If we are drawing more than 20 amps it’s because we are fighting headwinds, currents in a narrow passage or a maneuver that requires high thrust, situations that should not last long if we plan our sail wisely and that not affect too much our power reserve. We always try to be very conservative with our batteries but at the same time we are happy to know that we can demand more power if conditions arise. How little we can motor became a game for us, and we feel particularly accomplished when we don’t use it at all.

Motor sailing on the Intracoastal Waterway
Motor sailing on the Intracoastal Waterway

OUR TESTING GROUNDS
Coastal sailing is the most demanding situation for auxiliary propulsion because of narrows, currents, navigational hazards that make sailing hard work and sometimes extremely time consuming. For these reasons, most of our sailing is done offshore where we don’t need auxiliary propulsion. Since we fixed our boat and hooked up the electric propulsion we have been sailing the East Coast of the United States from Massachussets to Georgia round trip with electric propulsion. As we are planning to take on more distance sailing, we considered that a successful test.
Occasionally we useD the ICW, especially on the southbound trip when we went from Norfolk, VA to Beaufort, NC. In that situation, time was a constraint as we were cruising in cold weather and our priority was to get south as fast as we could.
One day for example we needed to sail from Manteo NC, to Hatteras, NC via the Pamlico Sound. The forecast gave us very light wind for the next day, not great sailing conditions. If we waited, we would have to face strong headwinds for the rest of the week and get stuck there. Considering the scenario, We decided to leave early, hooked up our gas generator to motor all the way in a flat Pamlico Sound. Because of the short winter days we arrived at night but once there we had no worries about when to leave for the next leg of the trip that was done under sail.
The rest of the trip we sailed and motor-sailed along “the ditch”. A gentle breeze is sufficient to sail faster than we would motor, and we also tolerate to move slower if that is possible under sail. Carefully timing the tides we can motor faster using less power and so our journey is entirely planned in consideration of weather patterns and current.

THE ART OF COMPROMISE
Kate and I live aboard and cruise full time. So far electric propulsion has never been a concern, nor we live it as a limitation. After some adjustments in our cruising style, we quickly adapted to it. Cruising with an electric inboard propulsion means to compromise. The reduced range limits our possibilities in terms of routes and landing options. Sometimes it’s necessary to leave earlier from places we like to take advantage of a favorable weather window. Sometimes we had to stay longer in places we liked less. More than once a sudden calm, a favorable tide or other “disturbances” led us to places we din’t plan to visit. With this limitations, we learned that it’s not a coincidence that most of the main harbors are built in locations accessible under sail in most conditions, as historically that was the only way to get there.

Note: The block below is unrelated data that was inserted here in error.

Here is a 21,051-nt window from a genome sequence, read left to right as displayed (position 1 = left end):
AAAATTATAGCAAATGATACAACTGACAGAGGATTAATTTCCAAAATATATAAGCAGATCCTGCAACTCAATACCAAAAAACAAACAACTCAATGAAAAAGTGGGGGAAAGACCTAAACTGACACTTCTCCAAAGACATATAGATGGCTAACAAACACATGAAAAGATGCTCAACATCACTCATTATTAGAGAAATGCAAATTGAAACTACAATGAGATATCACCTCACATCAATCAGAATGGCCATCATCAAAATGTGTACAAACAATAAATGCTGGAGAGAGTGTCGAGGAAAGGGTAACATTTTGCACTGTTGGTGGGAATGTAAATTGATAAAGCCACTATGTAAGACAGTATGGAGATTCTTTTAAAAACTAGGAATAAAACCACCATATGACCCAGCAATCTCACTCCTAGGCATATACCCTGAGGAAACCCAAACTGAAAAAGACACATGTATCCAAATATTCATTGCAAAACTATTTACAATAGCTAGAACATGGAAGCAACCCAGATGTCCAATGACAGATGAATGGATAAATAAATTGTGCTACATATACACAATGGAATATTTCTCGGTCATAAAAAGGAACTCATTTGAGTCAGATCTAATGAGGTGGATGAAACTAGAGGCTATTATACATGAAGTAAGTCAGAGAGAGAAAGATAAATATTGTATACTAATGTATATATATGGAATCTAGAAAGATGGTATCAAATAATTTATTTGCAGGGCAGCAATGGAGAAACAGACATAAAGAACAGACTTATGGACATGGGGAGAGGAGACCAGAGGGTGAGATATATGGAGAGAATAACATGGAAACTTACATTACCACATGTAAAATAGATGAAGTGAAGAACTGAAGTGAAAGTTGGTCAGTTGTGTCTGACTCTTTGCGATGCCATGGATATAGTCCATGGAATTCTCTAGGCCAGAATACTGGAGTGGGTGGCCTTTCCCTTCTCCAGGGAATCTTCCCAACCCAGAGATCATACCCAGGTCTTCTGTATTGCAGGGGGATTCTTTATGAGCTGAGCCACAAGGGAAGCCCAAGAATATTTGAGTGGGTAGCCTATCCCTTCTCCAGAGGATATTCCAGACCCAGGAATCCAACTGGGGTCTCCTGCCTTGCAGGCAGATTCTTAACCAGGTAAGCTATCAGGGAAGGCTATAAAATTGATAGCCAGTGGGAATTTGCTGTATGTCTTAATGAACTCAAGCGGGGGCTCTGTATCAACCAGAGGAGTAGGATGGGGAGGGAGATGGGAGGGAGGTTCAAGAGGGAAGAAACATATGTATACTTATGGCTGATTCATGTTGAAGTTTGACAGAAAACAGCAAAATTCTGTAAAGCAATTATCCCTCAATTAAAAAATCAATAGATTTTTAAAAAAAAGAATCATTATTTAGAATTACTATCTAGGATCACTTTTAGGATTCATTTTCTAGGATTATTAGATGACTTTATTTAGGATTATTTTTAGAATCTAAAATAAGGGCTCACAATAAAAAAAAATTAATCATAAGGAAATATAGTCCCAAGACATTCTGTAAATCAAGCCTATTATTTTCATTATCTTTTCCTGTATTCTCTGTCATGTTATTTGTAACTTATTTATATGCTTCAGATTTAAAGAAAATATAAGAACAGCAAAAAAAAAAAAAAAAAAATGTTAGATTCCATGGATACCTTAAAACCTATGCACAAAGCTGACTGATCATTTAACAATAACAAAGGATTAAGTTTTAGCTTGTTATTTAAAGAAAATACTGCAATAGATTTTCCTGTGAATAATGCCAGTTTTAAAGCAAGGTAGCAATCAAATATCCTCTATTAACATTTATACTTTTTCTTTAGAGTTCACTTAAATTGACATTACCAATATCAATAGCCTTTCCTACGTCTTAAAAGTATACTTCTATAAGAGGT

ELECTRIC PROPULSION MAKES BETTER SAILORS
Electric propulsion forces us to keep sailing even when the boat speed goes below 3 knots. These limits had forced me to work on having a better sailboat. Because of limited power we keep our bottom as clean as possible (I often dive myself or hire a professional when I don’t feel like). Because of our limited power, we purchased better sails for light air and installed a retractable bowsprit to increase our sail area. We spend more time studying landings on the charts, including alternative points of refuge in our planning and always trying to match the tide and the current. Paying closer attention to weather is another consequence of dealing with a limited range. Even if it would not be our first choice sometimes we have to leave at night or arrive with the dark. In other words, our sailing skill and navigation competence have improved thanks to electric propulsion.

FUTURE DEVELOPMENTS
What I am doing today is a sort of a beta test, the science fair version of astrophysics. Considering our limited budget and resources, the results are encouraging and what is really exciting is that there are optimistic signs that this technology will be more and more viable for future use and diffusion in the marine industry.
Even if we are being thrifty, we are aware how our battery bank have a relatively short lifespan. Well cared lead-acid batteries can last 7-10 years but the test of electrical propulsion is a harsh one, that’s why we are doubly careful on how we treat how power reserve
With this in mind, I look forward to what may be available in 2020 in terms of batteries and their cost. The electric car industry, Tesla in primis, has shown the world that the technology is already here and that only scale production and policy are the limits to a wider diffusion. The marine industry is opening up to LiFePo4 technology for power storage, and even if today is still very expensive, there is no need for technological breakthroughs, just a more mature industry and a wider market.